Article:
Some of us enjoy a little sun on vacation. Others want a bit of culture, or art, or history. But if you like to be scared, grossed out, and generally horrified, then you need to put these creepy museums on your bucket list.
1. Museum of Death – Los Angeles, California
The Museum of Death in Hollywood claims to house the world’s largest collection of artwork by serial killers. The museum also boasts a severed head it says once belonged to the notorious French serial killer Henri Landru (more commonly known as France's real-life Bluebeard) who was guillotined in 1922. There are crime scene photos of the Manson Family murders and morgue photos of the unidentified Los Angeles murder victim called the Black Dahlia. Still not satisfied? Sit down to watch an autopsy video or take a tour of the many execution devices.
2. The National Museum of Health and Medicine – Washington, D.C.
Founded by the U.S. Army during the Civil War, The National Museum of Health and Medicine may have “Health and Medicine” in its moniker, but “Sick and Twisted” is a more accurate descriptor. With an expansive collection of more than 24 million specimens—including brains, organs, bone fragments, and pieces of Abraham Lincoln’s skull—you can count on a couple of dry heaves here. Speaking of gag reflex: There is an entire exhibit dedicated to hairballs. The most disturbing chunk might be the one pulled from the stomach of a 12-year-old girl who secretly consumed human hair for six years. Pretty sure there’s a no-food policy here, and good thing, too.
3. Vent Haven Museum – Fort Mitchell, Kentucky
Ever see James Wan’s demonic doll doozie, Dead Silence? Then you understand why Kentucky’s Vent Haven Museum is the stuff of nightmares. Founded by a man named—no joke—William Shakespeare Berger, the Vent Haven was born after the collector’s dummy stash got so big he could no longer fit it in his garage. Today the museum contains more than 800 figurines. That’s 1,600 glassy doll eyes observing your every step you take as you navigate the museum. Yikes.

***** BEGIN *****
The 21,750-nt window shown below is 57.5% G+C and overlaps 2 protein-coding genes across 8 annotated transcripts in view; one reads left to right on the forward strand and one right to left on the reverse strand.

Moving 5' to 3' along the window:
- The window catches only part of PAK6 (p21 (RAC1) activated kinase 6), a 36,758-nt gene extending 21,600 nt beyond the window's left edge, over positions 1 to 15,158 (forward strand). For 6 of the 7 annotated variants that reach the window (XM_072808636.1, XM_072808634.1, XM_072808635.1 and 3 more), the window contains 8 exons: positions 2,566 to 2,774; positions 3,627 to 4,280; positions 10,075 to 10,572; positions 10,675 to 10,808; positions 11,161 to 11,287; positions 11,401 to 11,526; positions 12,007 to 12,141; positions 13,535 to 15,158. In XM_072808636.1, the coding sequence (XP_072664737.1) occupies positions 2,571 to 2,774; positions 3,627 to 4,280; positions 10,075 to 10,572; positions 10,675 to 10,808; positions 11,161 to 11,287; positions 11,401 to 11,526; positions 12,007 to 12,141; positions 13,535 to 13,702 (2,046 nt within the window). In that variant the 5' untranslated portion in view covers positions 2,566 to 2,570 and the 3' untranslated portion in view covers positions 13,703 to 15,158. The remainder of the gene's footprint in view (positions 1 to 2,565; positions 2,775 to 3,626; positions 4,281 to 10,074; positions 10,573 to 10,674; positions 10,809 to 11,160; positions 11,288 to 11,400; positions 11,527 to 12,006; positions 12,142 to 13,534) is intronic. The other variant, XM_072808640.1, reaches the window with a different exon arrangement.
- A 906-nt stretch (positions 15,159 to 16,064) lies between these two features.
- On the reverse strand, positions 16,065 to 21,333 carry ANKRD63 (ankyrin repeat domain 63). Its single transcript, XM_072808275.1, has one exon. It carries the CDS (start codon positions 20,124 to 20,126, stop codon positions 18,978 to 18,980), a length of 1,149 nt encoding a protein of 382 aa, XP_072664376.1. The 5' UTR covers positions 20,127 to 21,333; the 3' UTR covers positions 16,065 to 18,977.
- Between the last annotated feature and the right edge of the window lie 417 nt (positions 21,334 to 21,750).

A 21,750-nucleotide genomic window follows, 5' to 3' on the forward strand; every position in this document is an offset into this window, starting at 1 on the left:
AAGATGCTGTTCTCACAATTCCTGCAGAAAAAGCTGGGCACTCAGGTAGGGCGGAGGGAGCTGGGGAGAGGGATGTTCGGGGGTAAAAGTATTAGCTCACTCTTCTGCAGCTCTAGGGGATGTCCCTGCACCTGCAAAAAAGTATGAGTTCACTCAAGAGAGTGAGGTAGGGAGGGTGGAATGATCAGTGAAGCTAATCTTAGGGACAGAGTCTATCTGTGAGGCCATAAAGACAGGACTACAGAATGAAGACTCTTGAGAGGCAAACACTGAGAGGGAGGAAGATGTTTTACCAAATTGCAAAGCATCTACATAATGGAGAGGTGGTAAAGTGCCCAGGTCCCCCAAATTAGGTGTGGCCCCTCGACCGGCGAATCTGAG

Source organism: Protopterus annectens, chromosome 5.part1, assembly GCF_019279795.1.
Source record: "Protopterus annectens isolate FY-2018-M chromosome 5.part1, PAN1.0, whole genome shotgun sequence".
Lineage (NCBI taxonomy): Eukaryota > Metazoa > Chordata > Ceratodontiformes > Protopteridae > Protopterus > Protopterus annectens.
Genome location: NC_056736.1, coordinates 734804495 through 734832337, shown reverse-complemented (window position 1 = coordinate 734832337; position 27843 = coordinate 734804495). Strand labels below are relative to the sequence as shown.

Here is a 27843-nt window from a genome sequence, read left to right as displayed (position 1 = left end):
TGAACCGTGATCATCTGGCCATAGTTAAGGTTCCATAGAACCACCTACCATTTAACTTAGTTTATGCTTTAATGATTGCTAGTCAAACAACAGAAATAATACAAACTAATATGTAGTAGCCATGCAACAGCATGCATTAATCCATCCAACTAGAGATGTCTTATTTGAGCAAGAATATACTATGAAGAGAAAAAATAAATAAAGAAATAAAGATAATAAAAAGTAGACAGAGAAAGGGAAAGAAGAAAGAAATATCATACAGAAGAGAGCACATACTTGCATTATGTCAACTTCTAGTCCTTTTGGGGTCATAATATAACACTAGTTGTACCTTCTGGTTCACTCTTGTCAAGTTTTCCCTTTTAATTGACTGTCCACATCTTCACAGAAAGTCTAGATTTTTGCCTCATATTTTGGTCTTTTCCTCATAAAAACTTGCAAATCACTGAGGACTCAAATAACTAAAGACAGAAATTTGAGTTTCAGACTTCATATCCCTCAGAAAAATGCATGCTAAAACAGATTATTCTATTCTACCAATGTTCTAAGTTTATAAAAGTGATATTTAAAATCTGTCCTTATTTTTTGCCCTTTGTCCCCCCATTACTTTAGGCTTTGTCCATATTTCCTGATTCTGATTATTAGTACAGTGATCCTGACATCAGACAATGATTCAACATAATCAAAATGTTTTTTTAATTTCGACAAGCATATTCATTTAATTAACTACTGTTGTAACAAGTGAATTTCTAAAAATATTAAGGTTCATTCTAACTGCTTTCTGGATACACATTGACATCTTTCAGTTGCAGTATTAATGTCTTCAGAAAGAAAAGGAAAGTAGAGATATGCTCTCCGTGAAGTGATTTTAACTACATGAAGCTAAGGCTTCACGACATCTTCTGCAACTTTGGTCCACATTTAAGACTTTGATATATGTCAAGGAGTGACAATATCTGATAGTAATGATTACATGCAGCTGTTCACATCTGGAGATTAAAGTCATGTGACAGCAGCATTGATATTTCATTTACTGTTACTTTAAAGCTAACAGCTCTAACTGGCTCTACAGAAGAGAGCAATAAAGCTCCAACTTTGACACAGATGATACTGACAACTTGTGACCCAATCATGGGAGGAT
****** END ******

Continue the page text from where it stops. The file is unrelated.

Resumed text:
Related: The 5 Scariest Haunted Dolls
4. The House on the Rock – Spring Green, Wisconsin
The House of the Rock will be familiar to fans of sci-fi writer Neil Gaiman, who used the site as the gateway to another reality in his fantasy novel, American Gods. The architectural gem began as one man’s dream to build a rugged retreat as awe-inspiring as its view. Today, however, the structure is more of a bizarre house of horrors: its dark and dusty rooms are packed with carny monstrosities, rotting mannequins, and a 200-foot sea monster. We don’t even want to think about what happens around Halloween, when the staff breaks out their Dark Side.
5. Museum of Shadows – Plattsmouth, Nebraska
The Museum of Shadows has earned a reputation as being one of the most haunted museums in the nation. Located in a three-story building that was once a saloon and brothel, the Museum of Shadows is packed with over 1,000 allegedly haunted objects from around the world. Visitors report a variety of paranormal experiences, from phantom touches to witnessing apparitions and hearing disembodied laughter. In addition to daily visits, the Museum of Shadows also hosts ghost hunts for those brave enough to explore the facility after hours.